Have you ever wondered why some people always seem to take good pictures? And how come yours don’t turn out that well? Photographers come in all shapes and sizes, so to speak, from great to good to mediocre to downright terrible.
Great photography is something that takes time to develop – no pun intended. Photographers in that category have special talents that can’t be taught with a few paragraphs. Creating good photos can be done with some basic tips, however, and most don’t require any special talent.
Use a decent camera. Decent doesn’t mean you have to go out and spend a fortune. Many of today’s moderately-priced cameras, both digital and film, are capable of producing excellent results. Try to avoid cheap disposable-type cameras, though. And don’t expect great results with the camera feature of many cell phones. They work, but pictures aren’t what cell phones are designed for, and the absence of quality shows. If you’re using a film camera, SLR (single lens reflex) models are best. These are the types without the separate viewfinder. You’ll see why later on.
Read the camera’s instructions. It’s always tempting to shoot pictures as soon as the camera comes out of the box, and you can usually do so without harming anything. But to get the most of its features, you should know where everything is, what it does, and what to avoid. This can prevent many problems and poor photos in the future. You don’t need to study every single feature before using it, but at least learn the basics.
Point-and-shoot is a popular feature. It may be referred to as “auto,” but both mean the same thing. Nothing to set, just aim it and take a picture. But a large part of it is you, the photographer. There’s a bit more to it than simply pointing the camera and pressing the button.
When using auto, give the camera time to focus on the subject. Most digitals require you to press the shutter button down part way while the camera focuses, and then the rest of the way to take the picture. The camera must read the distance between it and the subject and react to it. If the picture is taken too quickly, before the camera has time to adjust, the photo will probably be out of focus. Wait for it. It only takes a second or two.
Regardless of your light source, have it behind you whenever you can. This will avoid your subject being in a shadow, and will produce much better results.
The viewfinder is something that’s misused constantly. Most digital cameras have a viewfinder and an electronic display screen. Use the display screen instead of the viewfinder whenever possible. About the only time you should not use the screen is when you’re in bright sunlight and the screen is difficult to see. Despite the fact that using the screen will eat the battery power a little quicker, there are many advantages.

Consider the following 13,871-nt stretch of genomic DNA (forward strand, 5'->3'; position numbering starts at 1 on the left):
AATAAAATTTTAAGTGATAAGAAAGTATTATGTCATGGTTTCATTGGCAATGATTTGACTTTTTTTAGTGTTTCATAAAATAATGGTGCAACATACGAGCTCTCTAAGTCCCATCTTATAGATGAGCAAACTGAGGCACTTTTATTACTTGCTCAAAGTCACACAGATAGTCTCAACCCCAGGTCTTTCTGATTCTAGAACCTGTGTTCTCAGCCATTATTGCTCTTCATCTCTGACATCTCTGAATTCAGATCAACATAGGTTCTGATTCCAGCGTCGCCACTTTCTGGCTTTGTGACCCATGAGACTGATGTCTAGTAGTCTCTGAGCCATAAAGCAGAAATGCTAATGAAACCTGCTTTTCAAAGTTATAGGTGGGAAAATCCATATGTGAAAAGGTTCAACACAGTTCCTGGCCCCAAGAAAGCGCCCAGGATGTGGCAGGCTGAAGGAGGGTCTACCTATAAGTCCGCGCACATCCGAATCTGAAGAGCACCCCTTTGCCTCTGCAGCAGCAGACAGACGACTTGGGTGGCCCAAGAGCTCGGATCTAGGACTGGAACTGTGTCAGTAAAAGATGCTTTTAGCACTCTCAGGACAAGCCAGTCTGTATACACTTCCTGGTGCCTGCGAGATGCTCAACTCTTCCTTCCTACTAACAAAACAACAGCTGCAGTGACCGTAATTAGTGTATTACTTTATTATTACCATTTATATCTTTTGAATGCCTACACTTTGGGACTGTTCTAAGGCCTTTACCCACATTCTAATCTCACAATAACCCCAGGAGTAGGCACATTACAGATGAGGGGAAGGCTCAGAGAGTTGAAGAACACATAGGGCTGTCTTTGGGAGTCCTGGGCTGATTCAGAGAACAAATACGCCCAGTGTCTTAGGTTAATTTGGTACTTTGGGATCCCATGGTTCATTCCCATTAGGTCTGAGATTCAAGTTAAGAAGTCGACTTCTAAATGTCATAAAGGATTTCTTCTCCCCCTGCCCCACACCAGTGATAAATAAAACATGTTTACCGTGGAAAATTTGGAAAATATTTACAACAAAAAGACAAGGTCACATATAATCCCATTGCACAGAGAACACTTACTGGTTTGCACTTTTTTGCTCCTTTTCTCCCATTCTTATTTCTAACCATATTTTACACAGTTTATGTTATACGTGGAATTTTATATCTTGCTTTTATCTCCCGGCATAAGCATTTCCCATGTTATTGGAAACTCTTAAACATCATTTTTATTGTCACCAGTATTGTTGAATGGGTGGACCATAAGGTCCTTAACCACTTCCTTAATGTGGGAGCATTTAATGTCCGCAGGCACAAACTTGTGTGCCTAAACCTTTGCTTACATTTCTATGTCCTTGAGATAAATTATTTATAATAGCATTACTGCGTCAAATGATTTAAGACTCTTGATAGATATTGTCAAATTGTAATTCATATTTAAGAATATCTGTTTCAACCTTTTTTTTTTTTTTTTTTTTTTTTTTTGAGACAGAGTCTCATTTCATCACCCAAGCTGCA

The viewfinder and lens don’t “see” exactly the same thing, since they’re a couple of inches apart. When your subject is at a distance, it’s insignificant and you don’t have to worry about it. But when you get up close, it becomes a big issue. If you were shooting an object a foot away and centered that object in the viewfinder, the lens could very well miss it entirely, or chop off a good portion of it. Center it in the display screen and what you see is what you’ll get.
Using the viewfinder has other disadvantages. If your finger or camera strap got in the way of the lens, you wouldn’t know it by looking through the viewfinder. If you’re shooting through a window, you might take a picture of part of the window frame. There’s no chance of these errors when using the screen.
Film cameras obviously don’t have display screens, and that’s why single lens reflex models are ideal. The viewfinder looks directly through the lens, so you’ll see exactly what will appear in the picture, just like the display screen on digitals. If your film camera has only a separate viewfinder, just make sure you take these issues into consideration. Keep the fingers and camera strap clear. If you’re close to the subject, make sure the lens is pointing directly at it, and don’t rely entirely on the viewfinder. Although it can require some guesswork at times, it’s not impossible.
Use a steady hand. Gently squeeze the camera’s shutter button. Don’t push it down hard or abruptly. It’s not necessary, and doing so can cause camera movement, which nearly always results in blurred pictures. And try not to move the camera when taking the picture, unless you’re following a moving subject. Any movement of the camera usually shows up in the finished photo.